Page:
Now the very interesting question of virtual vs real photons: I've wondered about the same thing, but I don't know the answer myself (only a 2nd year undergrad). It's interesting that the two answers on that question are contradictory (one saying it's pretty much a normal photon, the other one taking a different more subtle and careful route). For one thing, they can't just be "normal" photons, because then an electron would radiate all its energy in the virtual photons making up his electric field. Good luck on this question, I am curious myself :)
     
  8. Sep 28, 2010 #7

    jtbell

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  9. Sep 29, 2010 #8
    Ok, so the direction of the "field" gives us the direction where the compass would point.



    Yes I am aware of F=qvB . But this implies that the direction of magnetic field exists for the sole reason that it is used in formulas like these. But why were they made in the first place? Or is it just for the sake of convention that we still follow it in order to use the formulas that involve it (just like we take direction of current to be positive to negative instead of the actual movement of electrons that is from negative to positive so that we could use it in formulas and things like Fleming's left hand rule)? Because I'm still not able to understand its significance apart from its use in formulas.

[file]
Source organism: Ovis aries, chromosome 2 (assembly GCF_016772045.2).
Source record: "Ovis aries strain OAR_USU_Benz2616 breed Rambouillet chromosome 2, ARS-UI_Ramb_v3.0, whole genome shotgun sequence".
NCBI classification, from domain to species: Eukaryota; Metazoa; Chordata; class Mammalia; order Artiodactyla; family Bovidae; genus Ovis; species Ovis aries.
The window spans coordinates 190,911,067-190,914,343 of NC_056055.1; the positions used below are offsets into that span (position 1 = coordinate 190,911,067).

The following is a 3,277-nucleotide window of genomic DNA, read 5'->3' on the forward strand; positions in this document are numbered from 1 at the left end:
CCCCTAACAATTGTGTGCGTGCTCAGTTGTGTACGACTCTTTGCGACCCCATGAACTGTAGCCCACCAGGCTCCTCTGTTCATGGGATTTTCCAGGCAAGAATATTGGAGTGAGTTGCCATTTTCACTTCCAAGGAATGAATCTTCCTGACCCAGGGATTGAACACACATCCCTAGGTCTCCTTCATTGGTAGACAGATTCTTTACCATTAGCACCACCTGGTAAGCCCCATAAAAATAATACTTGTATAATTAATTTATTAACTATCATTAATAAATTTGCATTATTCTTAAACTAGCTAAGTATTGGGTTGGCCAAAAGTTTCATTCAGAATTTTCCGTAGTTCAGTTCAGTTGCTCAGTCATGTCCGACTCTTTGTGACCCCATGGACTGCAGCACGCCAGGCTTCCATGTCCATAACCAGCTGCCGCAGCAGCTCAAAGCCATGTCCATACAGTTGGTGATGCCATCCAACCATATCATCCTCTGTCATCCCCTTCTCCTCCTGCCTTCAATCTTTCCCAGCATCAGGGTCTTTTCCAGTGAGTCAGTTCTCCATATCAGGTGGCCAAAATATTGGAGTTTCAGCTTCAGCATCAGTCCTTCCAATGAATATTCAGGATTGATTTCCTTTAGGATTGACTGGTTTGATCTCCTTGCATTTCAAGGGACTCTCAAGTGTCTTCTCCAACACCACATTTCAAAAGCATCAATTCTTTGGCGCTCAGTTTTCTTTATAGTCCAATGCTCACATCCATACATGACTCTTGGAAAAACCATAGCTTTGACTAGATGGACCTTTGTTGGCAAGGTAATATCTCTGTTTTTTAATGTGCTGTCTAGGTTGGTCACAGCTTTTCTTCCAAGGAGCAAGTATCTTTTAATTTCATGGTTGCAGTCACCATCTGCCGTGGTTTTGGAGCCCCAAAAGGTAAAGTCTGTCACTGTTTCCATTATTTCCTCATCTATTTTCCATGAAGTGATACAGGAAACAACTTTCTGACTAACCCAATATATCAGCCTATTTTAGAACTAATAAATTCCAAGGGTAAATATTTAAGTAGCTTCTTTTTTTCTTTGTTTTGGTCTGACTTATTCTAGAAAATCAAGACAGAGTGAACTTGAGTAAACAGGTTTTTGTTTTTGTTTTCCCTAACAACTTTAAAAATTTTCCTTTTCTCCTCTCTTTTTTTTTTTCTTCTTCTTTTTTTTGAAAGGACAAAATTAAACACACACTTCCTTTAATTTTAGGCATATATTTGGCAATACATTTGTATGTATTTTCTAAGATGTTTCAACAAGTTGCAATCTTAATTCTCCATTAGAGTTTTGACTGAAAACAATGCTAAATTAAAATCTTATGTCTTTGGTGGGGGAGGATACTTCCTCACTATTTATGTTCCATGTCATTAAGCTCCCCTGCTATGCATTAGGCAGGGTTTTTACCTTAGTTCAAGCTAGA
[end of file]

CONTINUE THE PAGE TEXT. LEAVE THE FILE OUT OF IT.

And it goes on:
10. Sep 29, 2010 #9
    Magnetic field lines are imaginary constructs only.They don't actually exist but the concept of field lines can be useful with several problems.In addition to the definitions above a magnetic field line can be defined as the path which would be followed by a small isolated magnetic north pole(imaginary monopole) if it were free to move under the influence of the magnetic force only.From these definitions magnetic field lines go from N to S.Why N to S and why not S to N?There is no good reason except that the definition was made years ago and it has just stuck and been accepted.Why bother to give magnetic field lines a direction in the first place?It does seem daft but by giving magnetic field lines a direction we can work out all sorts of problems such as which way a motor will turn.